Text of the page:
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Over 450 people hurt in Romanian clashes

Over 450 people hurt in Romanian clashes

But President Klaus Iohannis, a critic of the left-wing government, condemned "the brutal intervention of the riot police".

Three journalists said they were also subjected to police violence. More than 450 people were injured.

Some 10,000 others gathered in lasi, approximately 8000 people in Timisoara and 5000 more in Sibiu, the agency reported. At least 3 million Romanians live and work overseas, but local media reported that a number of them returned home to take part in this weekend's demonstrations, which also took place in other parts of the country.

Anti-government protesters rally at Victoriei Square in front of government headquarters in Bucharest, Romania, on Sunday.

An estimated 3 to 5 million Romanians are working and living overseas, the World Bank has said, up to a quarter of the European Union state's population, ranging from day laborers to doctors.

Police spokesman Georgian Enache defended the action of the officers, saying "the legitimate state violence" was justified as protesters had repeatedly been warned to leave Victory Square in Bucharest.

Just to the protest in Bucharest was out of about 200 thousand people.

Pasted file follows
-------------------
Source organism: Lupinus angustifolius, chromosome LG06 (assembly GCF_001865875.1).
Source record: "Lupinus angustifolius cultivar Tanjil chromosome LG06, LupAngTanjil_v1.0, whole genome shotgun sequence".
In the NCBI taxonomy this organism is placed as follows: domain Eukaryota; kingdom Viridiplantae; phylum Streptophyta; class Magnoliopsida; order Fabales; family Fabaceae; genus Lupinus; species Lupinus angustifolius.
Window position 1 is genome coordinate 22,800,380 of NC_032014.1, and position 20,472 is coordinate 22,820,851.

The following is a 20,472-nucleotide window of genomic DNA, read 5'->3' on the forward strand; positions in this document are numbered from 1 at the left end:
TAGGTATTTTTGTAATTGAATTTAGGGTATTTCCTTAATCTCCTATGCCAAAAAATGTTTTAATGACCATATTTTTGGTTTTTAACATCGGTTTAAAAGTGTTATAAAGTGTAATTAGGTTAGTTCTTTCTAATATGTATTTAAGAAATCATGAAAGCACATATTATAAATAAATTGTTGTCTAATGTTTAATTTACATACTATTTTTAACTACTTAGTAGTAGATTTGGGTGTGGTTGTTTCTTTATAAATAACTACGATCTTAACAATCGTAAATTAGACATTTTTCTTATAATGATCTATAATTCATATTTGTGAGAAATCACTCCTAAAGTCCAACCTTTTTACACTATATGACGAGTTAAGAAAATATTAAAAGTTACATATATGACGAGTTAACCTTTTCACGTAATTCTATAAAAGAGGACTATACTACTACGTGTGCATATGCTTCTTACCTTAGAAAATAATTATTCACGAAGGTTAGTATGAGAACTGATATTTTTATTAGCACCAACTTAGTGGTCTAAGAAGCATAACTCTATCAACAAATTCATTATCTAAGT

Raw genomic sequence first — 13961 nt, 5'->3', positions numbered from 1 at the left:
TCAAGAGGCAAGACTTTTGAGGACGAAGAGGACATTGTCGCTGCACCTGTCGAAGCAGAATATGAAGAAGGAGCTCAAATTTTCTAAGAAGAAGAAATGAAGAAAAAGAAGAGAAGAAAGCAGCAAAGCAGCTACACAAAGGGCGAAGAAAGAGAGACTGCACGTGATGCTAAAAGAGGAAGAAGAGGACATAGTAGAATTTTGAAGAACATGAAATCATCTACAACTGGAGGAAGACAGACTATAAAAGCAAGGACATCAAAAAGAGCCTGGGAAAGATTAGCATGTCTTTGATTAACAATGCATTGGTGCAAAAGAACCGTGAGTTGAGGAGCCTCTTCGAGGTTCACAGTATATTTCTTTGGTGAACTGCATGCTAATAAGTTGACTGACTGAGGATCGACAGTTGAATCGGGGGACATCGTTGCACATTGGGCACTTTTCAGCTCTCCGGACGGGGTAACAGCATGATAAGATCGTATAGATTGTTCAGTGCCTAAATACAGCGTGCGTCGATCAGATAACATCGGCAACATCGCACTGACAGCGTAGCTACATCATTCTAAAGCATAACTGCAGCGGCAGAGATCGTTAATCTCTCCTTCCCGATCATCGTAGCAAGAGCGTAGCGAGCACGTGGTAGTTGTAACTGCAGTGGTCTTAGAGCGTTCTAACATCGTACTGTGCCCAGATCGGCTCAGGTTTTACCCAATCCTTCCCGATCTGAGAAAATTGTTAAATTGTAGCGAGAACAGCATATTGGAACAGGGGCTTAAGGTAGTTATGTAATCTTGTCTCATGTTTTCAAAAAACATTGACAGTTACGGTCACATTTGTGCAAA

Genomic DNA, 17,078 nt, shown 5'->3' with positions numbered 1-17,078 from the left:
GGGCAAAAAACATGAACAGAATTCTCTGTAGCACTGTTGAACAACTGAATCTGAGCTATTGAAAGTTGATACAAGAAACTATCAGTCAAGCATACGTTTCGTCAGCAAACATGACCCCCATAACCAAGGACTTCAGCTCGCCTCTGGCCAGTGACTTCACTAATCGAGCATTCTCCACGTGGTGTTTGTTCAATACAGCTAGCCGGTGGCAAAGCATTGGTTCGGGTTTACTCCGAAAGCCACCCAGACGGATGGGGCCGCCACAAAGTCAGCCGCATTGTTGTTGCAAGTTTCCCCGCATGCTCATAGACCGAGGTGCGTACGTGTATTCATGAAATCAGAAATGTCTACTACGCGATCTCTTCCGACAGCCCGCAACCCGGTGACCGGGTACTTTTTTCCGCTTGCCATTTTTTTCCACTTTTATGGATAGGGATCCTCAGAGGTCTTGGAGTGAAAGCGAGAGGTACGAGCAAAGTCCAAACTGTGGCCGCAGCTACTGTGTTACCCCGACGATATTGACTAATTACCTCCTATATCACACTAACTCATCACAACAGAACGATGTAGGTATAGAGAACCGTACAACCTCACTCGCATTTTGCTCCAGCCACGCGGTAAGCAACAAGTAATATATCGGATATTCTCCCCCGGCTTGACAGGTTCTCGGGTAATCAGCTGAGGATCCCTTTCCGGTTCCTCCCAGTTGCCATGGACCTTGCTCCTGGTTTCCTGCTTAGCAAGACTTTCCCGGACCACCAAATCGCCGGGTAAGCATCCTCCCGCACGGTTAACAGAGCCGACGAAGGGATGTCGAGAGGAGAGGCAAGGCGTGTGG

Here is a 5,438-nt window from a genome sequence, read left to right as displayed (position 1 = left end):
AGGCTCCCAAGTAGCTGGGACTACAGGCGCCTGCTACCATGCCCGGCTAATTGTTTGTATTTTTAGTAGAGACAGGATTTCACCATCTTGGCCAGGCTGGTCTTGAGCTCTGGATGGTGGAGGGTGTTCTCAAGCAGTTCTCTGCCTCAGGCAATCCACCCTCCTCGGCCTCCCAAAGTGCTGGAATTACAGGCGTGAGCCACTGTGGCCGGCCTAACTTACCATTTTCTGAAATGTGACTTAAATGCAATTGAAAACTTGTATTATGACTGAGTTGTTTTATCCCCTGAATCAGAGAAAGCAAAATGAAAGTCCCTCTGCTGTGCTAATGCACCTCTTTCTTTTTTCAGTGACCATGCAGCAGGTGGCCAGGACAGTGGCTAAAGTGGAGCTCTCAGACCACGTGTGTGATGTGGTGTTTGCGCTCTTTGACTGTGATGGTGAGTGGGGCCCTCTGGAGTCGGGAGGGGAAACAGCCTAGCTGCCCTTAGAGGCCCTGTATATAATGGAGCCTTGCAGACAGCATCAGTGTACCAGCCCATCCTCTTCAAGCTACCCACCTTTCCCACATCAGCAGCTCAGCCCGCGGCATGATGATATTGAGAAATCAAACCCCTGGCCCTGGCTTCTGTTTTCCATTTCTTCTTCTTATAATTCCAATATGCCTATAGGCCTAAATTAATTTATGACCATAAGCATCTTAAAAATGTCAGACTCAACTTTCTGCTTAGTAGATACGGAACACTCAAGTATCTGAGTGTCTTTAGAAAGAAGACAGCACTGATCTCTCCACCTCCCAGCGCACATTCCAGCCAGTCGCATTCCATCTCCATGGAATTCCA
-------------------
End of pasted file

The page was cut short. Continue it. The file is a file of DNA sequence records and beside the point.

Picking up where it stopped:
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Romania is one the poorest members of the European Union, with an average monthly wage of about 520 euros ($590). Kovesi had support from the president, but the justice minister accused her of overstepping and it was ultimately Iohannis who was forced to fire her after a court ruling.

There were no immediate reports of injuries.

This summer, the PSD also moved forward with a judicial overhaul that some observers see as a threat to the rule of law in Romania.

Earlier this year, ruling party legislators pushed changes to the criminal code through parliament, drawing concern from the European Commission and U.S. State Department.

After winning power in 2016, the PSD attempted to decriminalize several corruption offenses through an emergency decree, leading to thousands of Romanians taking to the streets in protest and forcing the party to back down. It was believed to be the largest demonstration in decades.

In a Facebook post, Iohannis, who has frequently clashed with the government, also called on the interior ministry to explain why the event had been so mismanaged.

The protests were organized and promoted by groups of Romanians working overseas, angry at what they say is entrenched corruption, low wages and attempts by the PSD to weaken the judiciary in one of the European Union's most corrupt states.